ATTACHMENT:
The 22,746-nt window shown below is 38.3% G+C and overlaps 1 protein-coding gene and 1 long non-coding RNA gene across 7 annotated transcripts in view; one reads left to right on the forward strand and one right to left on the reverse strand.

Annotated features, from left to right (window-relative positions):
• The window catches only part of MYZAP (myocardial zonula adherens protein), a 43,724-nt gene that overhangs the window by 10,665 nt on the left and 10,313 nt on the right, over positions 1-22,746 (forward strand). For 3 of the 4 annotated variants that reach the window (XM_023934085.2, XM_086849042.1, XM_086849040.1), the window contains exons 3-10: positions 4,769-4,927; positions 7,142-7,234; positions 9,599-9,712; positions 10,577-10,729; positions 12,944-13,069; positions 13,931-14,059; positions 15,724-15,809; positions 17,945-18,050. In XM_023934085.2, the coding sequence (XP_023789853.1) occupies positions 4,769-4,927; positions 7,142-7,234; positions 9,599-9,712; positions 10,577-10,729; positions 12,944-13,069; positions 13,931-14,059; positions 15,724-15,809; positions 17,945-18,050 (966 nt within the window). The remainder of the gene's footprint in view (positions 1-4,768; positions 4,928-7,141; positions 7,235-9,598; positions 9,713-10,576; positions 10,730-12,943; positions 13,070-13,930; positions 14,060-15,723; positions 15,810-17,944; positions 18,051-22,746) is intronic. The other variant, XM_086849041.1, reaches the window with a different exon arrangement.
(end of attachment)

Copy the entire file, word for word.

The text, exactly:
The 22,746-nt window shown below is 38.3% G+C and overlaps 1 protein-coding gene and 1 long non-coding RNA gene across 7 annotated transcripts in view; one reads left to right on the forward strand and one right to left on the reverse strand.

Annotated features, from left to right (window-relative positions):
• The window catches only part of MYZAP (myocardial zonula adherens protein), a 43,724-nt gene that overhangs the window by 10,665 nt on the left and 10,313 nt on the right, over positions 1-22,746 (forward strand). For 3 of the 4 annotated variants that reach the window (XM_023934085.2, XM_086849042.1, XM_086849040.1), the window contains exons 3-10: positions 4,769-4,927; positions 7,142-7,234; positions 9,599-9,712; positions 10,577-10,729; positions 12,944-13,069; positions 13,931-14,059; positions 15,724-15,809; positions 17,945-18,050. In XM_023934085.2, the coding sequence (XP_023789853.1) occupies positions 4,769-4,927; positions 7,142-7,234; positions 9,599-9,712; positions 10,577-10,729; positions 12,944-13,069; positions 13,931-14,059; positions 15,724-15,809; positions 17,945-18,050 (966 nt within the window). The remainder of the gene's footprint in view (positions 1-4,768; positions 4,928-7,141; positions 7,235-9,598; positions 9,713-10,576; positions 10,730-12,943; positions 13,070-13,930; positions 14,060-15,723; positions 15,810-17,944; positions 18,051-22,746) is intronic. The other variant, XM_086849041.1, reaches the window with a different exon arrangement.